Jump directly to the Content


Court: Colorado Day of Prayer Is Unconstitutional

Governors' proclamations 'undermine the premise' that believers and nonbelievers are served equally, Colorado Court of Appeals rules.

Proclamations by Colorado governors for a state Day of Prayer are unconstitutional, the Colorado Court of Appeals recently ruled.

The three-judge panel ruled on state Day of Prayer proclamations issued from 2004 to 2009 after the Wisconsin-based Freedom From Religion Foundation (FFRF) challenged them. The court unanimously agreed that Colorado's Day of Prayer is "predominantly religious," thereby violating nonbelievers' constitutional rights.

"[The proclamations] reflect an official belief in a God who answers prayers," the court wrote. "At the same time, for those who do not believe in such a God, the proclamations tend to indicate that their nonbelief is not shared by the government that rules the State. In doing so, they undermine the premise that the government serves believers and nonbelievers equally."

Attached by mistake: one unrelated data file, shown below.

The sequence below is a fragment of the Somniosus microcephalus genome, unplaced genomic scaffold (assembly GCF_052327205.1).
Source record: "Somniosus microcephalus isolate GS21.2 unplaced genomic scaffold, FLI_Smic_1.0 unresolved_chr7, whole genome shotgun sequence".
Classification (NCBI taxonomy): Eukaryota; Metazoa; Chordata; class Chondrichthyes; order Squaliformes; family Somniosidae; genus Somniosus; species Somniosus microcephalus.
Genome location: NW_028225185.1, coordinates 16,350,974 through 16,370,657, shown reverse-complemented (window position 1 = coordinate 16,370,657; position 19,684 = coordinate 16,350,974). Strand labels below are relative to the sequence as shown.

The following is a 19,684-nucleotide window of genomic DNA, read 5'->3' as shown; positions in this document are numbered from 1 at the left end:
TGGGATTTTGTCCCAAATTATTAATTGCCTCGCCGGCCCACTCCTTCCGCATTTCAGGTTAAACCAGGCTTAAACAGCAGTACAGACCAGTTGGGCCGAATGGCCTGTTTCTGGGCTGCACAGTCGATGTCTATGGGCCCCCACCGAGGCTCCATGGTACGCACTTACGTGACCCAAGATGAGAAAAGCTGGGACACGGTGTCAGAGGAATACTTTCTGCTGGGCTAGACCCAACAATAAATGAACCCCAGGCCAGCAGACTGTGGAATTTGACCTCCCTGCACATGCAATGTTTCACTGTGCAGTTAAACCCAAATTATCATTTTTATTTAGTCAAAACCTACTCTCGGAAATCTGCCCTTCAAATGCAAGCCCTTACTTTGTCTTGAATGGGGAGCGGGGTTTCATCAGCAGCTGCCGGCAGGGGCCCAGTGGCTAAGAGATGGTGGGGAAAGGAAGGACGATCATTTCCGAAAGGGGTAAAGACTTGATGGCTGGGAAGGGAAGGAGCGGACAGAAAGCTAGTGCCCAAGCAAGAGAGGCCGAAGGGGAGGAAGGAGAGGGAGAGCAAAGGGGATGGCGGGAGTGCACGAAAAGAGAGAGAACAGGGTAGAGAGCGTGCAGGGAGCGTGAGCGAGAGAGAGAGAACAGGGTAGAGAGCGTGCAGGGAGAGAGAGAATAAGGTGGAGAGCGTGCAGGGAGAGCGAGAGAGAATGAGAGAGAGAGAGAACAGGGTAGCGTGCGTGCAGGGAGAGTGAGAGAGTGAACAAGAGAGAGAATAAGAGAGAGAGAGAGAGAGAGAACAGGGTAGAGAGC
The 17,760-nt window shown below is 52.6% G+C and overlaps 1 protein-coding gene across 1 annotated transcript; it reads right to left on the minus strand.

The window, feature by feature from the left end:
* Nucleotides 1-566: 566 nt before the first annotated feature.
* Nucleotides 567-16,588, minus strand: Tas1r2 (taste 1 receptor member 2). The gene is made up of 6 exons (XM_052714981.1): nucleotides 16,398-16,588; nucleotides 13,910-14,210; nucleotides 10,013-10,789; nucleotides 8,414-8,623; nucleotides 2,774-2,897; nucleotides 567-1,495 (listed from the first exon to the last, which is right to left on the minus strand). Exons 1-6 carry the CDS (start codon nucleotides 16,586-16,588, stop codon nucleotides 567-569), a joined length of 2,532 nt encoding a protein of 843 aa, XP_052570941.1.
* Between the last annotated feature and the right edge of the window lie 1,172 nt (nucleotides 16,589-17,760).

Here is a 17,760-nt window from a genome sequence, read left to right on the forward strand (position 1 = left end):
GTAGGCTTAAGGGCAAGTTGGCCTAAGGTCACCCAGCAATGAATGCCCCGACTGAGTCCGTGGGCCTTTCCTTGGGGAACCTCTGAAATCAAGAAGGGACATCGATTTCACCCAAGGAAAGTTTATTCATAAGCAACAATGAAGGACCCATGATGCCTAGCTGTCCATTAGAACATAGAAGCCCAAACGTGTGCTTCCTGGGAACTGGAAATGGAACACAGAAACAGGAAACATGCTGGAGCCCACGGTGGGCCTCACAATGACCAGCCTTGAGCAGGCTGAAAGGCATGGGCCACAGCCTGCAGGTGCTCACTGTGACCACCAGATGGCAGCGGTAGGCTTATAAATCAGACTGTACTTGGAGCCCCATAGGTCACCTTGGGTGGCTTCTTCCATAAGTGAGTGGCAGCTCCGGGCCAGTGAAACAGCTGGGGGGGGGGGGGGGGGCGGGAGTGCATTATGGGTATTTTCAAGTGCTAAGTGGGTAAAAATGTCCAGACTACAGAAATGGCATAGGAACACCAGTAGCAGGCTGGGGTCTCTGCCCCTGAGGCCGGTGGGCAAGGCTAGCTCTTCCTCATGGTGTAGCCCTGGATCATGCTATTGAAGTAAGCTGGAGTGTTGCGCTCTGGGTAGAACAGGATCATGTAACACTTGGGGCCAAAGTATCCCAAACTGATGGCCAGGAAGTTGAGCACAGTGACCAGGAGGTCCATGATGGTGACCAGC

The court did not make any judgment on the National Day of Prayer, and it was quick to point out that its decision did not affect anyone's right to pray.

Instead, the court wrote, the ...

Subscriber access only You have reached the end of this Article Preview
To continue reading, subscribe now. Subscribers have full digital access.
Already a CT subscriber? for full digital access.

Read These Next

hide this
Access The Archives

Member-Only Access

Subscribe to Christianity Today to continue reading this article from CT's digital archives.


Already a subscriber? to continue reading.